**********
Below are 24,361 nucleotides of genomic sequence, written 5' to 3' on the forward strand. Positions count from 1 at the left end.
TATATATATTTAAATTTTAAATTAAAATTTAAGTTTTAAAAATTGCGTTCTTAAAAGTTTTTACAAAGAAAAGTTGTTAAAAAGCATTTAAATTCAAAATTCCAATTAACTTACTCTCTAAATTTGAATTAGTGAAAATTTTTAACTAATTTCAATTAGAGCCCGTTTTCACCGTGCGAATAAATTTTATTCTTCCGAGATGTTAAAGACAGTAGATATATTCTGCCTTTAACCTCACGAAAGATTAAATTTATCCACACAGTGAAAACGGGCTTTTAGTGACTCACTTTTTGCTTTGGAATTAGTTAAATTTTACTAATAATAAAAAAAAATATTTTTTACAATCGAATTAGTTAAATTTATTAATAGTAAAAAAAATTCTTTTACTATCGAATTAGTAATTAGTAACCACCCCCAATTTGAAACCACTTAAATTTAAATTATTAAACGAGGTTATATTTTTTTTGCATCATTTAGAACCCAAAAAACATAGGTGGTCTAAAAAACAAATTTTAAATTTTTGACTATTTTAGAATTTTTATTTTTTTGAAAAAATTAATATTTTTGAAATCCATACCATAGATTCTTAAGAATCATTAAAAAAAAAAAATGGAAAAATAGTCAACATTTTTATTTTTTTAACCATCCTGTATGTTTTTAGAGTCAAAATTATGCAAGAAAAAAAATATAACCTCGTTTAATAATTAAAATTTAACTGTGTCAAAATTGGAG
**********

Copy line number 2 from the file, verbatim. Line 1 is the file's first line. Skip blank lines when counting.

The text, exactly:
TATATATATTTAAATTTTAAATTAAAATTTAAGTTTTAAAAATTGCGTTCTTAAAAGTTTTTACAAAGAAAAGTTGTTAAAAAGCATTTAAATTCAAAATTCCAATTAACTTACTCTCTAAATTTGAATTAGTGAAAATTTTTAACTAATTTCAATTAGAGCCCGTTTTCACCGTGCGAATAAATTTTATTCTTCCGAGATGTTAAAGACAGTAGATATATTCTGCCTTTAACCTCACGAAAGATTAAATTTATCCACACAGTGAAAACGGGCTTTTAGTGACTCACTTTTTGCTTTGGAATTAGTTAAATTTTACTAATAATAAAAAAAAATATTTTTTACAATCGAATTAGTTAAATTTATTAATAGTAAAAAAAATTCTTTTACTATCGAATTAGTAATTAGTAACCACCCCCAATTTGAAACCACTTAAATTTAAATTATTAAACGAGGTTATATTTTTTTTGCATCATTTAGAACCCAAAAAACATAGGTGGTCTAAAAAACAAATTTTAAATTTTTGACTATTTTAGAATTTTTATTTTTTTGAAAAAATTAATATTTTTGAAATCCATACCATAGATTCTTAAGAATCATTAAAAAAAAAAAATGGAAAAATAGTCAACATTTTTATTTTTTTAACCATCCTGTATGTTTTTAGAGTCAAAATTATGCAAGAAAAAAAATATAACCTCGTTTAATAATTAAAATTTAACTGTGTCAAAATTGGAG